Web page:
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Developmental Thyroid Hormone Insufficiency Impairs Visual Contrast Sensitivity in Adult Male Offspring.
GILBERT, M. E., L. Degan, AND W. K. BOYES. Developmental Thyroid Hormone Insufficiency Impairs Visual Contrast Sensitivity in Adult Male Offspring. Presented at Society of Toxicology 49th Annual meeting, Salt Lake City, UT, March 07 - 11, 2010.
The results suggest that modest reductions in thyroid function limited to the perinatal period are sufficient to permanently alter visual system function in adulthood.
Severe thyroid hormone (TH) insufficiency during early development results in alterations in brain structure and function. Many environmental agents produce subtle alterations in TH status, but the dose-response relationships for such effects are unclear. We have previously demonstrated alterations in neurophysiology and learning following graded levels of TH insufficiency in the perinatal period. This study examined the impact of TH insufficiency on the visual system. Pregnant LE rats were given 0,1,2, or 3ppm of the TH synthesis inhibitor propylthiouracil (PTU) through the drinking water from gestation (GD6) through lactation. This dose range produced graded reductions in serum T4 20-50% in dams and pups. No significant changes in serum T3 or body weight were observed in dams or pups. Pups were weaned on PN22 and T4 returned to control levels. At -PN60, electrodes were implanted over the visual cortex. One week later visual evoked potentials (VEPs) were recorded from each rat using modulating visual patterns (0.16 cpd) at 0,8, 12,16,24,32,48,64, and 80% contrast. The YEPamplitude at twice the stimulus rate (F2), expressed as a function ofthe log of the stimulus contrast, was used to generate contrast-gain functions, for which the zero-amplitude intercept is interpreted as contrast threshold. The YEP F2 amplitude was significantly reduced in rats treated with PTU.The slope of contrast-amplitude functions was progressively reduced at each successively higher dose. The results suggest that modest reductions in thyroid function limited to the perinatal period are sufficient to permanently alter visual system function in adulthood. These findings are consistent with visual contrast sensitivity deficits seen in children with congenital hypothyroidism. Notably, deficits in hippocampal synaptic function and learning deficits were observed at similar dose levels, suggesting that modest developmental hypothyroidism leads to global physiological deficits in the CNS. (Does not reflect US EPAPolicy)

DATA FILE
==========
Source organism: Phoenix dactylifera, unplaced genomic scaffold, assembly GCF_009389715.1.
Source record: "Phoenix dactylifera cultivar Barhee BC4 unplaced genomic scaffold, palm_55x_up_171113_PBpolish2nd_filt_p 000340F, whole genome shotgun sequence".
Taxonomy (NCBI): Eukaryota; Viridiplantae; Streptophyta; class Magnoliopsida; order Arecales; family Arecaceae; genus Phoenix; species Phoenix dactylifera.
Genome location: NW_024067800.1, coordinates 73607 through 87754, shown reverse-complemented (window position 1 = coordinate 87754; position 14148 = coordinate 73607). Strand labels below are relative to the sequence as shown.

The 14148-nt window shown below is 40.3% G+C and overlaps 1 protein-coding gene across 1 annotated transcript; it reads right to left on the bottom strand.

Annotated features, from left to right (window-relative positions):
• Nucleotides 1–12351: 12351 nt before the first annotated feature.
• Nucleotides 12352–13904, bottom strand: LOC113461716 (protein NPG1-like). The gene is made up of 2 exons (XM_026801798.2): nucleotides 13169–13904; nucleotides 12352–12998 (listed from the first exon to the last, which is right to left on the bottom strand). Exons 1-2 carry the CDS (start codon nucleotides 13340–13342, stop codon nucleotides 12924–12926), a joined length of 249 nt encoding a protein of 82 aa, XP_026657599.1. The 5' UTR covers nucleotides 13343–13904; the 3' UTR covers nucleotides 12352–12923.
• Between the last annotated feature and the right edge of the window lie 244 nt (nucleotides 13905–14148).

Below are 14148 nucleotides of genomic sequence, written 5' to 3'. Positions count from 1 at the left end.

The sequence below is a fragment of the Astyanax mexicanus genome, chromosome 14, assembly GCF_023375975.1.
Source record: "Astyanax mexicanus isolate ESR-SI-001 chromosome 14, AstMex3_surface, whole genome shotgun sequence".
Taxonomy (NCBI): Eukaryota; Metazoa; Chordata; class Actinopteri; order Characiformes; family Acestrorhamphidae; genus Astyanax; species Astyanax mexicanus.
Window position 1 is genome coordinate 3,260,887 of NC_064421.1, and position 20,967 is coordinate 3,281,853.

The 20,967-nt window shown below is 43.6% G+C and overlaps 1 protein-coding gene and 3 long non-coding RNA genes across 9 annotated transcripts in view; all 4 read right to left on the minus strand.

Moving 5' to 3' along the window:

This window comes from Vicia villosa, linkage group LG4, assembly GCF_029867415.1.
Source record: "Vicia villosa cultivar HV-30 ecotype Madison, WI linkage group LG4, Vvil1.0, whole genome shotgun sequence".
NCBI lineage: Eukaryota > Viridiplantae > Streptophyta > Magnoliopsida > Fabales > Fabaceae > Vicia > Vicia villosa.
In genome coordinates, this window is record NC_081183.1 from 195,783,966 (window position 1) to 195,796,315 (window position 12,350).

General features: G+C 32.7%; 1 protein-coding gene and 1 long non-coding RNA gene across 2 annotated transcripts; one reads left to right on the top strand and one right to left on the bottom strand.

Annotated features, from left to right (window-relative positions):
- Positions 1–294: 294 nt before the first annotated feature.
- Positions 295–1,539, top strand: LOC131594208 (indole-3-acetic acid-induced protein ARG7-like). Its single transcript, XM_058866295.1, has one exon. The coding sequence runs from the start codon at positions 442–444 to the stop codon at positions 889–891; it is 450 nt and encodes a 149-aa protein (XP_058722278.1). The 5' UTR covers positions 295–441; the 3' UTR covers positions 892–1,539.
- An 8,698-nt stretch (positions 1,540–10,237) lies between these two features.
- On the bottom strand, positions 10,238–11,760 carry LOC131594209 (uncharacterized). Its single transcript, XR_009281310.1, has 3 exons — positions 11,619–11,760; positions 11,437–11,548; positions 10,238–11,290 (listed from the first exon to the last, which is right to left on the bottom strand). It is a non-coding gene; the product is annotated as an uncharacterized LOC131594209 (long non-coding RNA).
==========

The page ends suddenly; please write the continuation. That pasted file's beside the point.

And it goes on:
Record Details:Record Type: DOCUMENT (PRESENTATION/ABSTRACT)
Organization:U.S. ENVIRONMENTAL PROTECTION AGENCY
OFFICE OF RESEARCH AND DEVELOPMENT
NATIONAL HEALTH AND ENVIRONMENTAL EFFECTS RESEARCH LABORATORY
TOXICOLOGY ASSESSMENT DIVISION